LNG tanker. File photo from Royal Dutch Shell
British Columbia continues to approve major LNG projects but can the resulting climate pollution fit inside the province’s climate targets?
The provincial government says the LNG projects will be compatible with legislated climate targets — but the more LNG pollution, the faster the rest of B.C. will need to cut back.
To understand how much new LNG climate pollution could be coming, and what that means for British Columbians, I’ve created a visual survey of the data.
B.C. climate challenge before LNG
To start with, let’s look at the climate challenge B.C. faces before adding any LNG climate pollution to the mix.
My first chart below shows B.C.’s current emissions as a dark blue bar. It’s divided into the major sectors of the economy.
You can see that the four biggest emitting sectors are roughly equal in size, at 10 to 11 million tonnes of climate pollution each (MtCO2e):
- transporting people
- transporting freight
- natural gas industry
- other industry
The chart also shows B.C.’s legislated climate targets for 2030, 2040 and 2050.
The upcoming 2030 target requires cutting emissions to forty per cent below 2007 levels.
So far, B.C. has cut emissions just three per cent. To meet the 2030 target B.C. will need to start cutting emissions more than ten times faster — a 37 per cent cut in the next decade. That will be extremely challenging even without adding a lot of new LNG emissions to the pile.
Adding LNG emissions makes a hard job harder
Emissions from LNG projects will come on top of B.C.’s current sources. These LNG emissions will increase the size of cuts the rest of B.C. has to make.
British Columbians would have to make every passenger vehicle electric and shut off the gas lines to every home — just to offset the increase in climate pollution from the new LNG industry
“The math is simple: adding a massive new source of pollution means we need to do far more to cut carbon pollution from our homes, from buildings, from our cars and trucks, and from other industries as well.” says Clean Energy Canada’s executive director, Merran Smith.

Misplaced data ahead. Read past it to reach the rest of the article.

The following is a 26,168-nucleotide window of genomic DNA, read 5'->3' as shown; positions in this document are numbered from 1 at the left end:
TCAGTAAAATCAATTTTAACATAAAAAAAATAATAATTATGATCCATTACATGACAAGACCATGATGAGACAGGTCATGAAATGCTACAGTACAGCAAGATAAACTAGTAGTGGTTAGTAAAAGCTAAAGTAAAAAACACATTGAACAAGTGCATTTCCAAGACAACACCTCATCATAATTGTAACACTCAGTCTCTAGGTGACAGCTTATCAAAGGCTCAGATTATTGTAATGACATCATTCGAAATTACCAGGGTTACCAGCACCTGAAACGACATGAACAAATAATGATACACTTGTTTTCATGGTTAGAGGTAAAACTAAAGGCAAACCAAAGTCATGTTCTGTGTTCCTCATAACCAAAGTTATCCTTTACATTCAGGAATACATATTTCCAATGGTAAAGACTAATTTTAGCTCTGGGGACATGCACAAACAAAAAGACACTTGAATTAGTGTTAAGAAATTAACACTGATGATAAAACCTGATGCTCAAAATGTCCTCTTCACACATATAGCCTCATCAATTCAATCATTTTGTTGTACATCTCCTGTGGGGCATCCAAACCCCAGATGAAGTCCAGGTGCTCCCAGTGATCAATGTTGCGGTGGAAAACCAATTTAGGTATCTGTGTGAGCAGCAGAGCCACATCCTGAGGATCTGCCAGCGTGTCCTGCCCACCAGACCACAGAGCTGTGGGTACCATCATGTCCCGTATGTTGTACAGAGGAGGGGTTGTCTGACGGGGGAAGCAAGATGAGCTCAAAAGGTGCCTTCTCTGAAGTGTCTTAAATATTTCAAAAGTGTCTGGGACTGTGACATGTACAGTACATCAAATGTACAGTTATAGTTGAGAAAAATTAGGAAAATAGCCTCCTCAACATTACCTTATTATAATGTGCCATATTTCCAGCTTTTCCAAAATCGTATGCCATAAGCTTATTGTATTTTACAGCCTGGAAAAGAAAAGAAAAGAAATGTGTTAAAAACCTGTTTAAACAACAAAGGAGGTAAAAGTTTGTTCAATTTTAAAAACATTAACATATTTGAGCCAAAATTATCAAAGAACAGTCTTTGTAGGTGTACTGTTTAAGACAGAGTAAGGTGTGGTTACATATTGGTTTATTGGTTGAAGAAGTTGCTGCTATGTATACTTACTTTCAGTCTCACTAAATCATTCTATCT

How “massive” could it get? Let’s take a look at the potential emissions from the LNG projects already approved. After that we’ll look at two more LNG projects that are lining up for approval.
LNG approvals so far
B.C. has approved four major LNG projects in the last few years.
In late 2015, B.C. approved a first major LNG facility — the LNG Canada export terminal near Kitimat. When fully built out it will produce 26 million tonnes of LNG (26 MtLNG) per year. In 2018, the project owners gave it the thumbs up, and construction has begun.
Then in 2016, B.C. approved two major pipelines to feed fossil gas from B.C.’s interior to future LNG facilities on the north coast — Coastal Gas Link Pipeline and Pacific Trails Pipeline. Combined, these pipelines are designed to carry enough fossil gas to produce roughly 45 MtLNG per year.
The Coastal Gas Link pipeline will feed the LNG Canada facility and has the go ahead from its owners. Construction has begun. The Pacific Trails pipeline is linked to the proposed Kitimat LNG facility which still needs one last major permit from the provincial government to proceed.
In 2017, B.C. granted approval for a second major LNG facility — the huge Pacific Northwest LNG facility near Prince Rupert. It was designed to compress 20 MtLNG annually while emitting nearly 11 MtCO2 per year. As we saw above, that’s equal to the climate pollution from all of B.C.’s passenger cars, SUVs, trucks, trains and domestic flights. However, soon after gaining approval the proponents suspended the project. It still has valid environmental permits but would need to re-apply for its facility permit if the proponents decide to move forward. MORE